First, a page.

None of this matters though as an 800 pound gorilla has barged into the IC’s living room during the second week of September in the form of Inspector General (IG) complaints by two Central Command (CentCom) analysts that the command J2 (Army one star general officer) has been altering intelligence regarding ISIS and Al Qaeda in Syria in order to support Obama Administration claims that these forces are being defeated on the battlefield.  Manipulating intelligence so it reflects either what seniors want to hear or supports a particular policy agenda is the most egregious breach of ethics that an intelligence professional can commit, so examining what is going on in Tampa and its broader implications for the IC is not anything I relish thinking about let alone discussing in a public forum.

To be clear, my knowledge about the events reported by Shane Harris is limited to what has been reported in the media and discussed publicly about them by IC Seniors at the AFCEA/INSA IC Summit.

According to Shane Harris’ reporting (http://www.thedailybeast.com/articles/2015/09/09/exclusive-50-spies-say-isis-intelligence-was-cooked.html  ), two senior intelligence analysts at CENTCOM submitted a written complaint via formal channels to the Defense Department (DoD) Inspector General (IG) in July alleging that reports, some of which were briefed to President Obama, portrayed the terror groups as weaker than the analysts believe they are. The two analysts contend these reports were changed by CENTCOM higher-ups to adhere to the Administration’s public line that the U.S. is winning the battle against ISIS and al Nusra, al Qaeda’s branch in Syria. Fifty other CentCom intelligence analysts are reported to be supporting this formal complaint to the DoD IG and one person assigned to the CENTCOM J2 describes the command environment as “Stalinist.”

In related media reporting The Guardian’s U.S. correspondent Spencer Ackerman is implying that Director of National Intelligence (DNI) James Clapper through regular secure video-teleconference calls with the CentCom J2 to better prepare himself for briefing the President may have inadvertently and subliminally caused the CentCom J2 to modify what his intelligence analysts were concluding from the information available to them. It is important to recognize that no one is making any claim let alone offering any evidence that the DNI was pressuring the CentCom J2 to modify his organization’s intelligence assessments.

The most important official response to these reports is from DIA Director Marine Corps LtGen Vince Stewart, USMC.  When asked about these allegations while on stage at the AFCEA/INSA Intelligence Summit with the heads of the “Big 6” Intelligence Agencies on 10 September, the Director of DIA acknowledged that there is an ongoing investigation so he could not speak to specifics, but he continued that he did want to talk to the dynamics involved with collecting and sorting out what intelligence means.  LtGen Steward reminded the audience that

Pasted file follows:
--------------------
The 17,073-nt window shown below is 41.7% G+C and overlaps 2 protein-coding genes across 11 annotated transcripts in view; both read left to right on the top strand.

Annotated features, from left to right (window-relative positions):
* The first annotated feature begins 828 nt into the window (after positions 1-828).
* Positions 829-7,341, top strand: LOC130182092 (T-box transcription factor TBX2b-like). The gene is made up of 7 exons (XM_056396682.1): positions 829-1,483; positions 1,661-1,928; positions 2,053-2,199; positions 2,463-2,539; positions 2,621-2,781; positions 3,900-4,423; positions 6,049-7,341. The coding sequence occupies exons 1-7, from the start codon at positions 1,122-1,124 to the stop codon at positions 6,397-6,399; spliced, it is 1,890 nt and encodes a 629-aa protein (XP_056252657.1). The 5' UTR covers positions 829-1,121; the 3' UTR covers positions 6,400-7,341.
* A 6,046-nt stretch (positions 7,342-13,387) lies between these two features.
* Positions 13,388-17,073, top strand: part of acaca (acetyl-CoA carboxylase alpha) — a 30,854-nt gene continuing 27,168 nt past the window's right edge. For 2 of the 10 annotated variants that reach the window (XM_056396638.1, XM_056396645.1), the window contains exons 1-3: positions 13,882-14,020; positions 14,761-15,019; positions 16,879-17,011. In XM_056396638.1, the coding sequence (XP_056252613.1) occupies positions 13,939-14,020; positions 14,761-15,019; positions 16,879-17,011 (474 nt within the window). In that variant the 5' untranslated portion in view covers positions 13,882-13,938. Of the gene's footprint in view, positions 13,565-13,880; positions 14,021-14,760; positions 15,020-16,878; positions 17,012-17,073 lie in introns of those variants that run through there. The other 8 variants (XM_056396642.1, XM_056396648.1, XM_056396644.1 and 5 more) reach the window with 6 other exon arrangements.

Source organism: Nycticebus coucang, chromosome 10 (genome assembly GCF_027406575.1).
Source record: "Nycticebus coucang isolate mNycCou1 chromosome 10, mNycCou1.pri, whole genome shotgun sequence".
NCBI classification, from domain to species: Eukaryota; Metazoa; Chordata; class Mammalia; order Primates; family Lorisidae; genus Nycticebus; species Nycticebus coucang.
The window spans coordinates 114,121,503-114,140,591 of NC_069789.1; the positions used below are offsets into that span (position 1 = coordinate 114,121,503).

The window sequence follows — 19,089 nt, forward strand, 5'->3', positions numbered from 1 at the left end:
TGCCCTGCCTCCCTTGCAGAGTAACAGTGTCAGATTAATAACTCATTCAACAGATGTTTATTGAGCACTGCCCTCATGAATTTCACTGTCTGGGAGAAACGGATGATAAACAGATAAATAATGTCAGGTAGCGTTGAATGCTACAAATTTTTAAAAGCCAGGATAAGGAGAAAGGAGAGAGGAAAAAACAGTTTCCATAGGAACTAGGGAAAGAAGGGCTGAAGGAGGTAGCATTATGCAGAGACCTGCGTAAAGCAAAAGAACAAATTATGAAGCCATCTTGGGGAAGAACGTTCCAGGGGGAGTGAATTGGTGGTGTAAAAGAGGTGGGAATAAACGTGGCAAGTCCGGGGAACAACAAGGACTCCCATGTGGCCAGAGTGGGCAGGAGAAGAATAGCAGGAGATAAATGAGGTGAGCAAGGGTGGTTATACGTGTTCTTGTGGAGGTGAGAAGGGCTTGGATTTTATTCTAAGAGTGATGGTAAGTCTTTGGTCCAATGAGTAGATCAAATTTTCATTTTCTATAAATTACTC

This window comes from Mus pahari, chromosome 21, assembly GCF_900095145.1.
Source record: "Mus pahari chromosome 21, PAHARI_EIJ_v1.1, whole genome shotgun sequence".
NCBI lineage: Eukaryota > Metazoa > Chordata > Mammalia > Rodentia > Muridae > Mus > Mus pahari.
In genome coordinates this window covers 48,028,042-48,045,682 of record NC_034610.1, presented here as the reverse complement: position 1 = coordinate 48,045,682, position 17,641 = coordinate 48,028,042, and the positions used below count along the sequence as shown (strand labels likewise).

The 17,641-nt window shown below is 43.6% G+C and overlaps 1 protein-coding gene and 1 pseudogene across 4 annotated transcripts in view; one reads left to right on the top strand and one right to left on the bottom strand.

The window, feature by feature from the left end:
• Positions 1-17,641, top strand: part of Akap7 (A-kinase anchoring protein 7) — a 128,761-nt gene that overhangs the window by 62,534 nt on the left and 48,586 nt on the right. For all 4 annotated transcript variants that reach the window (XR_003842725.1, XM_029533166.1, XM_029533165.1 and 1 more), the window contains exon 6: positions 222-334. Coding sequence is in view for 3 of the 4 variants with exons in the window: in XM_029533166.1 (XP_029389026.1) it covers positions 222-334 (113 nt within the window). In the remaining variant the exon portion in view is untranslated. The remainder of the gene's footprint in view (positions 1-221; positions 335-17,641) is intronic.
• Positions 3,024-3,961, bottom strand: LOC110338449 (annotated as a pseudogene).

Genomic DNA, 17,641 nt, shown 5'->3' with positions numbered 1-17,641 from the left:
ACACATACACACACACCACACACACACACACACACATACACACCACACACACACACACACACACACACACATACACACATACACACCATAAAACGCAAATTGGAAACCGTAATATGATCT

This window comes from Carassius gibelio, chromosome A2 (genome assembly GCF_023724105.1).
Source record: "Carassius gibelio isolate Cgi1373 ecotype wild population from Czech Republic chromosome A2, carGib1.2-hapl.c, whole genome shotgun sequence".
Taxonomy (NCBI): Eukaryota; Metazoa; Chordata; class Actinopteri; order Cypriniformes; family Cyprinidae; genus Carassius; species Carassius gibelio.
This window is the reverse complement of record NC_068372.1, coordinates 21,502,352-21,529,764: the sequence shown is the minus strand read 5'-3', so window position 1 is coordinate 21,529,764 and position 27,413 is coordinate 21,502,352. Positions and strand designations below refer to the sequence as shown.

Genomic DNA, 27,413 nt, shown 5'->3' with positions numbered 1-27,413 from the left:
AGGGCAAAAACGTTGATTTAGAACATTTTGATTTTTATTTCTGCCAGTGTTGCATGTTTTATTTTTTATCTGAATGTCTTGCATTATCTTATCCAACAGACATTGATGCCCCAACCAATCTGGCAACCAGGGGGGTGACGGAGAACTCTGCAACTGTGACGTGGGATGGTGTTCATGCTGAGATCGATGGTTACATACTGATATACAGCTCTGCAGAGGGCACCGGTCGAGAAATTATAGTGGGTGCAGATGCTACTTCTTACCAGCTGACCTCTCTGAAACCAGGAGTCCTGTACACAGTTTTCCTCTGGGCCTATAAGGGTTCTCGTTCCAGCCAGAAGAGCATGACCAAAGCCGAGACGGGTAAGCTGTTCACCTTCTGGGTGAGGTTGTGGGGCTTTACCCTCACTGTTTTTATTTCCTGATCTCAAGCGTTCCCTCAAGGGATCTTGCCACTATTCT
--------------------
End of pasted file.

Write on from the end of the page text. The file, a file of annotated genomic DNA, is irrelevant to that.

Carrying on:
“we [intelligence professionals] pride ourselves on analytic rigor, in which we look at the vast amount of information to deliver an assessment. It is not plain. It is not science. It is as much experience and judgment as anything else. So when we go through the analytic process, it is a pretty rough-and-tumble debate.”  Because experts can and often do disagree about what information is relevant or what the information collected means “. . .at some point at the end of the day someone has to say, ‘This is the best judgment of what the data says’ and present that to our decision makers.” 

The DIA Director went on to say that those with concerns about the creditability of battlefield related intelligence should “be applauded” for bringing these concerns to the IG via proper channels

It is certainly difficult to disagree with anything LtGen Stewart said, and I commend him for providing important context for understanding this controversy.  I also agree that the DoD IG investigation will sort out what if any wrong doing occurred with regard CentCom J2’s intelligence reporting on ISIS, et al. Nonetheless, from what is already in the public domain I can foresee at least five implications for the IC emerging from this situation no matter what the IG determines.

  1. These allegations will embolden those who content that IC cannot be trusted to keep national security decision makers informed with accurate, objective, and balanced intelligence
  2. Intelligence analysis at CentCom will certainly be disrupted and this disruption will ripple to other intel shops looking at ISIS and Al Qaeda
  3. IC leadership attention will be diverted away from the overall threat matrix as well as from managing the community during the current period of budgetary uncertainty
  4. There will be Congressional oversight hearings regarding “command influence” by IC seniors and others in the government on the substance and tone intelligence analysis writ large
  5. Opponents of the Iran Nuclear Agreement will argue a lack of confidence in the IC to report Iranian cheating if it is detected

There is also the issue of how those at CentCom lodging complaints of intelligence manipulation with the IG will be treated.  If they are punished in some way or their allegations are not thoroughly investigated and the results broadly reported, there will be a chorus of “see Snowden was right!”

I learned over 40 years ago from Admiral Inman that in Washington “if you are explaining, you are losing” and it looks like at least the CentCom J2 and probably the DNI on behalf of the entire IC will be explaining why and how the intelligence analysis provided to decision makers from the front lines to the Oval Office is produced with professional rigor to be as accurate and objective as possible.

That’s what I think; what do you think?